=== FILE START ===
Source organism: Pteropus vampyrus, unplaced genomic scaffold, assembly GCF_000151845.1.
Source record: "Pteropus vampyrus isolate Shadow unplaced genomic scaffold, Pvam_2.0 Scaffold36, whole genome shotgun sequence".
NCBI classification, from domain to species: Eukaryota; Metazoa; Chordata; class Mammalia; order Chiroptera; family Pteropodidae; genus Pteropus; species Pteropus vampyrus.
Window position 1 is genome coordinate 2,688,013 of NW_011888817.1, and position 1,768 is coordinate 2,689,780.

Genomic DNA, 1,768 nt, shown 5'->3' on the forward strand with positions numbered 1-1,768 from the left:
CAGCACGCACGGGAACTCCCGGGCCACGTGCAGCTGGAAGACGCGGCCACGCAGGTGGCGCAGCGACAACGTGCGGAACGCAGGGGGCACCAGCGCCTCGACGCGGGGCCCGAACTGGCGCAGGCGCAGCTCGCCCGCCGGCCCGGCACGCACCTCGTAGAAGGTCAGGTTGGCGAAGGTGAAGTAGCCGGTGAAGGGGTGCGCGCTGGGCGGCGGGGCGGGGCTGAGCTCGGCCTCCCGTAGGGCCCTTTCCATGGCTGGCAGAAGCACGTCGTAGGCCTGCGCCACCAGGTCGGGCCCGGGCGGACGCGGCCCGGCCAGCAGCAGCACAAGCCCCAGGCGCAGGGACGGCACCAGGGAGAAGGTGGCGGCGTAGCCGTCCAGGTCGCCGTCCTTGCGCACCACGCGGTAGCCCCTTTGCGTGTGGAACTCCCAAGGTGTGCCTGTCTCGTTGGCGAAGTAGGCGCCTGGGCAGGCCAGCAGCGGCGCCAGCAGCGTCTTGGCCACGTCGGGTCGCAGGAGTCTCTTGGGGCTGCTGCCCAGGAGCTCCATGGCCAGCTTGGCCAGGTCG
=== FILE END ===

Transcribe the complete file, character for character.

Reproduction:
Source organism: Pteropus vampyrus, unplaced genomic scaffold, assembly GCF_000151845.1.
Source record: "Pteropus vampyrus isolate Shadow unplaced genomic scaffold, Pvam_2.0 Scaffold36, whole genome shotgun sequence".
NCBI classification, from domain to species: Eukaryota; Metazoa; Chordata; class Mammalia; order Chiroptera; family Pteropodidae; genus Pteropus; species Pteropus vampyrus.
Window position 1 is genome coordinate 2,688,013 of NW_011888817.1, and position 1,768 is coordinate 2,689,780.

Genomic DNA, 1,768 nt, shown 5'->3' on the forward strand with positions numbered 1-1,768 from the left:
CAGCACGCACGGGAACTCCCGGGCCACGTGCAGCTGGAAGACGCGGCCACGCAGGTGGCGCAGCGACAACGTGCGGAACGCAGGGGGCACCAGCGCCTCGACGCGGGGCCCGAACTGGCGCAGGCGCAGCTCGCCCGCCGGCCCGGCACGCACCTCGTAGAAGGTCAGGTTGGCGAAGGTGAAGTAGCCGGTGAAGGGGTGCGCGCTGGGCGGCGGGGCGGGGCTGAGCTCGGCCTCCCGTAGGGCCCTTTCCATGGCTGGCAGAAGCACGTCGTAGGCCTGCGCCACCAGGTCGGGCCCGGGCGGACGCGGCCCGGCCAGCAGCAGCACAAGCCCCAGGCGCAGGGACGGCACCAGGGAGAAGGTGGCGGCGTAGCCGTCCAGGTCGCCGTCCTTGCGCACCACGCGGTAGCCCCTTTGCGTGTGGAACTCCCAAGGTGTGCCTGTCTCGTTGGCGAAGTAGGCGCCTGGGCAGGCCAGCAGCGGCGCCAGCAGCGTCTTGGCCACGTCGGGTCGCAGGAGTCTCTTGGGGCTGCTGCCCAGGAGCTCCATGGCCAGCTTGGCCAGGTCG